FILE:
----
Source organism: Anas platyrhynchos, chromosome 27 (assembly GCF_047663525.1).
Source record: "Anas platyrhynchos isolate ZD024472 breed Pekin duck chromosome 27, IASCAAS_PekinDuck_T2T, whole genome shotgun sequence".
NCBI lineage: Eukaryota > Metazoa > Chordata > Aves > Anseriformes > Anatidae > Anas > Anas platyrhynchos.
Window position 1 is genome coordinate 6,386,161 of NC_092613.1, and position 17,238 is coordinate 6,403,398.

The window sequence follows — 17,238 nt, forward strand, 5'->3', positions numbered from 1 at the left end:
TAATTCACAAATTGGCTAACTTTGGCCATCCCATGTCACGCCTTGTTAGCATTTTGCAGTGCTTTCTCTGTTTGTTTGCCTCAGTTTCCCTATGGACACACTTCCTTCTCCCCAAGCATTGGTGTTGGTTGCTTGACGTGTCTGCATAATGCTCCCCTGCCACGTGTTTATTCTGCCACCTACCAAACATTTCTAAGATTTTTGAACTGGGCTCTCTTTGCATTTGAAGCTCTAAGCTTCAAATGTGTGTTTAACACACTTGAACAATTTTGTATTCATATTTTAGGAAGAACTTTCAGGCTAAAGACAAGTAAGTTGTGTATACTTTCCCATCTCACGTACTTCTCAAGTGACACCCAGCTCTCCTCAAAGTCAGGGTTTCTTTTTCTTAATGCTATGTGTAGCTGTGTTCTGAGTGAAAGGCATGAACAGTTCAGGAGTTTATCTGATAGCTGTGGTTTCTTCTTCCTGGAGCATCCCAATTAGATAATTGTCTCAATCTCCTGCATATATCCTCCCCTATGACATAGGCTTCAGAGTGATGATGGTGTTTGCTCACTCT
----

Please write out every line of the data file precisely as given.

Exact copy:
Source organism: Anas platyrhynchos, chromosome 27 (assembly GCF_047663525.1).
Source record: "Anas platyrhynchos isolate ZD024472 breed Pekin duck chromosome 27, IASCAAS_PekinDuck_T2T, whole genome shotgun sequence".
NCBI lineage: Eukaryota > Metazoa > Chordata > Aves > Anseriformes > Anatidae > Anas > Anas platyrhynchos.
Window position 1 is genome coordinate 6,386,161 of NC_092613.1, and position 17,238 is coordinate 6,403,398.

The window sequence follows — 17,238 nt, forward strand, 5'->3', positions numbered from 1 at the left end:
TAATTCACAAATTGGCTAACTTTGGCCATCCCATGTCACGCCTTGTTAGCATTTTGCAGTGCTTTCTCTGTTTGTTTGCCTCAGTTTCCCTATGGACACACTTCCTTCTCCCCAAGCATTGGTGTTGGTTGCTTGACGTGTCTGCATAATGCTCCCCTGCCACGTGTTTATTCTGCCACCTACCAAACATTTCTAAGATTTTTGAACTGGGCTCTCTTTGCATTTGAAGCTCTAAGCTTCAAATGTGTGTTTAACACACTTGAACAATTTTGTATTCATATTTTAGGAAGAACTTTCAGGCTAAAGACAAGTAAGTTGTGTATACTTTCCCATCTCACGTACTTCTCAAGTGACACCCAGCTCTCCTCAAAGTCAGGGTTTCTTTTTCTTAATGCTATGTGTAGCTGTGTTCTGAGTGAAAGGCATGAACAGTTCAGGAGTTTATCTGATAGCTGTGGTTTCTTCTTCCTGGAGCATCCCAATTAGATAATTGTCTCAATCTCCTGCATATATCCTCCCCTATGACATAGGCTTCAGAGTGATGATGGTGTTTGCTCACTCT